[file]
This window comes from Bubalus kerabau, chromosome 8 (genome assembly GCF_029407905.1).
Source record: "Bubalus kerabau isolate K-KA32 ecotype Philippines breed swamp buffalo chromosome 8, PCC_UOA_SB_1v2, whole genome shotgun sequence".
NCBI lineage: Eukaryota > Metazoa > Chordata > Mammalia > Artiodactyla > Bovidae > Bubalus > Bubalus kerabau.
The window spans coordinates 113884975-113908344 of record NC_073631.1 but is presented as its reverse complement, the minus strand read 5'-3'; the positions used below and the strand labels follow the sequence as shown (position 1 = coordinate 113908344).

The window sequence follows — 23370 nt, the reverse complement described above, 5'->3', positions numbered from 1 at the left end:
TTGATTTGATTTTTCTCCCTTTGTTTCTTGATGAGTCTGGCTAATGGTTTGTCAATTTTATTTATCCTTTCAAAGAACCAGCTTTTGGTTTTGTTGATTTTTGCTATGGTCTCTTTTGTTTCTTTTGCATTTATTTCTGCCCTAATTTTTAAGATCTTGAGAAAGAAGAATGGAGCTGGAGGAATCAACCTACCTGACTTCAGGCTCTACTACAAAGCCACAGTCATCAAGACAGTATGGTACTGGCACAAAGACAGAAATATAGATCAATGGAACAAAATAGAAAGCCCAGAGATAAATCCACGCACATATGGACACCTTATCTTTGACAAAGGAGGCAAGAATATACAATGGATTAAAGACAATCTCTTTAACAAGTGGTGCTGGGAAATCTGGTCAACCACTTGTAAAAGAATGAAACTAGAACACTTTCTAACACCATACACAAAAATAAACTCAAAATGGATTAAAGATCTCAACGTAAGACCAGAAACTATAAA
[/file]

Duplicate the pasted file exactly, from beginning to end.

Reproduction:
This window comes from Bubalus kerabau, chromosome 8 (genome assembly GCF_029407905.1).
Source record: "Bubalus kerabau isolate K-KA32 ecotype Philippines breed swamp buffalo chromosome 8, PCC_UOA_SB_1v2, whole genome shotgun sequence".
NCBI lineage: Eukaryota > Metazoa > Chordata > Mammalia > Artiodactyla > Bovidae > Bubalus > Bubalus kerabau.
The window spans coordinates 113884975-113908344 of record NC_073631.1 but is presented as its reverse complement, the minus strand read 5'-3'; the positions used below and the strand labels follow the sequence as shown (position 1 = coordinate 113908344).

The window sequence follows — 23370 nt, the reverse complement described above, 5'->3', positions numbered from 1 at the left end:
TTGATTTGATTTTTCTCCCTTTGTTTCTTGATGAGTCTGGCTAATGGTTTGTCAATTTTATTTATCCTTTCAAAGAACCAGCTTTTGGTTTTGTTGATTTTTGCTATGGTCTCTTTTGTTTCTTTTGCATTTATTTCTGCCCTAATTTTTAAGATCTTGAGAAAGAAGAATGGAGCTGGAGGAATCAACCTACCTGACTTCAGGCTCTACTACAAAGCCACAGTCATCAAGACAGTATGGTACTGGCACAAAGACAGAAATATAGATCAATGGAACAAAATAGAAAGCCCAGAGATAAATCCACGCACATATGGACACCTTATCTTTGACAAAGGAGGCAAGAATATACAATGGATTAAAGACAATCTCTTTAACAAGTGGTGCTGGGAAATCTGGTCAACCACTTGTAAAAGAATGAAACTAGAACACTTTCTAACACCATACACAAAAATAAACTCAAAATGGATTAAAGATCTCAACGTAAGACCAGAAACTATAAA